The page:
There were five key takeaways that Paul Signorelli shared throughout last week’s chapter meeting on Blended/Hybrid Learning Environments. Perhaps to nobody’s surprise, our hybrid event about engaging participants in hybrid events quickly became a case study that applied all of them.
We rehearsed how best to utilize GoToTraining to share webcam video, slide decks, and Google Docs. We practiced implementing our activities, sussing out the quirks of our platforms, and identifying the system features to highlight.
What we did not directly test? Room audio. A lesson learned here: get in the room with all your equipment during “normal business hours,” so the person with the expertise to trouble-shoot the gap between your equipment and the venue’s resources is available. Even when we arrived two hours before the event in an attempt to get everything up and running, we ran into trouble in this one area.
The hotel staff was mystified -- they had just held a meeting in the same room in which twelve microphones worked fine. But for our meeting, the house speakers would not work at all, effectively separating us from our facilitator as he sat patiently in San Francisco, mugging for the webcam, chatting with our four other online participants.
Our “Plan B” was to have me facilitate the session using our virtual facilitator’s notes. In my opinion, this would have been a far cry from the passion that Paul Signorelli brings to subject matter, so I pressed on.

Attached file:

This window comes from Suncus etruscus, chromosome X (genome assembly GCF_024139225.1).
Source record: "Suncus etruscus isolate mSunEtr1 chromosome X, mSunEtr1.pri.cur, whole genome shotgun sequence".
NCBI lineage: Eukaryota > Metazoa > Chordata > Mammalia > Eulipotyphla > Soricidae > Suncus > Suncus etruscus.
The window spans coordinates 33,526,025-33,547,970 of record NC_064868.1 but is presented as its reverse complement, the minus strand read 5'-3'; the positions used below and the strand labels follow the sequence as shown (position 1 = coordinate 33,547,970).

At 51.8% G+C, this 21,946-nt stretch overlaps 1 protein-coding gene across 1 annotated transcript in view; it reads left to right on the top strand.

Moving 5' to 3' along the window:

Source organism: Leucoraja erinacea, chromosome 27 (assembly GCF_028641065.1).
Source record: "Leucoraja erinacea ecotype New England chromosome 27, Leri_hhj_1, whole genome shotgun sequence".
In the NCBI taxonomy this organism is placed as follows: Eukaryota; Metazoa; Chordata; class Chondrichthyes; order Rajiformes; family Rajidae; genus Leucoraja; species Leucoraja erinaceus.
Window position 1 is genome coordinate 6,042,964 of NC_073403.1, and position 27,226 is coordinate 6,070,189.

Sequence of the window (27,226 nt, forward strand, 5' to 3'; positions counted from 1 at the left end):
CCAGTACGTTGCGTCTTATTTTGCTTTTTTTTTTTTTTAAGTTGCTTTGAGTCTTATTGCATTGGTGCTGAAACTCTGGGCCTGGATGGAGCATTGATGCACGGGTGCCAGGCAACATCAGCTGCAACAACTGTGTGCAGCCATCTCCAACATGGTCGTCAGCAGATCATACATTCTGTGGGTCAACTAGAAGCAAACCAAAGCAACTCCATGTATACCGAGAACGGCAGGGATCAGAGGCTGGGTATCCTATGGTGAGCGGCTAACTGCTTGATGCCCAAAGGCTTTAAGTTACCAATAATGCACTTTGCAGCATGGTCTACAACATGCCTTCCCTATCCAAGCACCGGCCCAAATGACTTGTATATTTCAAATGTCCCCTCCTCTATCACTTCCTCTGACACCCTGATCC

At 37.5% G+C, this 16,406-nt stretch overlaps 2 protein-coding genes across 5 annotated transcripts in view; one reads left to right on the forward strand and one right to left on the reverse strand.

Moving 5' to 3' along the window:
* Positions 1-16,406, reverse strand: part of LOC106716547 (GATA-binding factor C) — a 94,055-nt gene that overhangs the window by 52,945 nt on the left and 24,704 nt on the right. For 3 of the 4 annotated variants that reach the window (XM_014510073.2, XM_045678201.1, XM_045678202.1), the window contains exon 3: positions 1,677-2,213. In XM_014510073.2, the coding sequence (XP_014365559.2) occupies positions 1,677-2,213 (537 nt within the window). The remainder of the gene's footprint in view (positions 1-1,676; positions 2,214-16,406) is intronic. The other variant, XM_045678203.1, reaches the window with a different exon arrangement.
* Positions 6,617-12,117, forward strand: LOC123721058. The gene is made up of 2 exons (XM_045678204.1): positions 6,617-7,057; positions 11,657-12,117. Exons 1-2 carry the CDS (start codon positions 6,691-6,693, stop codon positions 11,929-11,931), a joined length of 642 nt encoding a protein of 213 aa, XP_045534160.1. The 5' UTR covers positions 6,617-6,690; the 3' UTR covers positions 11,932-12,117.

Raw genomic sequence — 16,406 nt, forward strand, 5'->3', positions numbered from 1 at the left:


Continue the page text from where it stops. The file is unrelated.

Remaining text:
I believe it was Seneca who said: “Luck is what happens when preparation meets opportunity.” Minutes before the program was scheduled to begin, we got lucky.
A stray comment reminded me that I had a bluetooth speaker in my car. I had already signed onto the GoToTraining session with my mobile phone out of habit. If I were to connect that phone to my bluetooth speaker…
It was simple enough to work.
Our Learning Event boasted two activities which apply Google Docs to engage both online and in-class learners working on the same content. The first activity, which involved creating a letter one word at a time, was more frustrating than engaging. I’d like to try it again, using smaller groups in breakout rooms, to see how that would operate.
The second activity worked a bit better -- we’d given the learners a document in which each participant could claim a space to type their views on the document, and then go back and review and augment the comments made by other individuals. You can see the results here.
There were a few other lessons learned, but these were the big ones:
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